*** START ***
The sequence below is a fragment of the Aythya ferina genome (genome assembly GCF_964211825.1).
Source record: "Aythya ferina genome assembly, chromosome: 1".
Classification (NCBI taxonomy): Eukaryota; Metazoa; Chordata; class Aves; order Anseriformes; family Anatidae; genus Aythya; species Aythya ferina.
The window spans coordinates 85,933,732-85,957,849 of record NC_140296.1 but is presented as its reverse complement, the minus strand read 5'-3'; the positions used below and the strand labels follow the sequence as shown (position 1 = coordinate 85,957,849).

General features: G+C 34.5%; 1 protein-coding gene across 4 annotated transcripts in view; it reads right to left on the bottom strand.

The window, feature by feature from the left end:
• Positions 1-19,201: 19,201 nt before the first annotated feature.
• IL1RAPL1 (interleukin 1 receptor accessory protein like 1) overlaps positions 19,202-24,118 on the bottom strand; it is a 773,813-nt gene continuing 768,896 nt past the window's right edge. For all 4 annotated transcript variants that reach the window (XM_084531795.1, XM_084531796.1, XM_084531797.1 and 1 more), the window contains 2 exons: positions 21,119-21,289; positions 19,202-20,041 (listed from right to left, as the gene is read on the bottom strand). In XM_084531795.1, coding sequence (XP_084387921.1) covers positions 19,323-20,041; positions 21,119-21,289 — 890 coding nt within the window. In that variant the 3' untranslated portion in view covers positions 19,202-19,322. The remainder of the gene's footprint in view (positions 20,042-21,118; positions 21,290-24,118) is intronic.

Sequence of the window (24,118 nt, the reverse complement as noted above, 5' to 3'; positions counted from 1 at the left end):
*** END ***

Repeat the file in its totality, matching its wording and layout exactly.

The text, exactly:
The sequence below is a fragment of the Aythya ferina genome (genome assembly GCF_964211825.1).
Source record: "Aythya ferina genome assembly, chromosome: 1".
Classification (NCBI taxonomy): Eukaryota; Metazoa; Chordata; class Aves; order Anseriformes; family Anatidae; genus Aythya; species Aythya ferina.
The window spans coordinates 85,933,732-85,957,849 of record NC_140296.1 but is presented as its reverse complement, the minus strand read 5'-3'; the positions used below and the strand labels follow the sequence as shown (position 1 = coordinate 85,957,849).

General features: G+C 34.5%; 1 protein-coding gene across 4 annotated transcripts in view; it reads right to left on the bottom strand.

The window, feature by feature from the left end:
• Positions 1-19,201: 19,201 nt before the first annotated feature.
• IL1RAPL1 (interleukin 1 receptor accessory protein like 1) overlaps positions 19,202-24,118 on the bottom strand; it is a 773,813-nt gene continuing 768,896 nt past the window's right edge. For all 4 annotated transcript variants that reach the window (XM_084531795.1, XM_084531796.1, XM_084531797.1 and 1 more), the window contains 2 exons: positions 21,119-21,289; positions 19,202-20,041 (listed from right to left, as the gene is read on the bottom strand). In XM_084531795.1, coding sequence (XP_084387921.1) covers positions 19,323-20,041; positions 21,119-21,289 — 890 coding nt within the window. In that variant the 3' untranslated portion in view covers positions 19,202-19,322. The remainder of the gene's footprint in view (positions 20,042-21,118; positions 21,290-24,118) is intronic.

Sequence of the window (24,118 nt, the reverse complement as noted above, 5' to 3'; positions counted from 1 at the left end):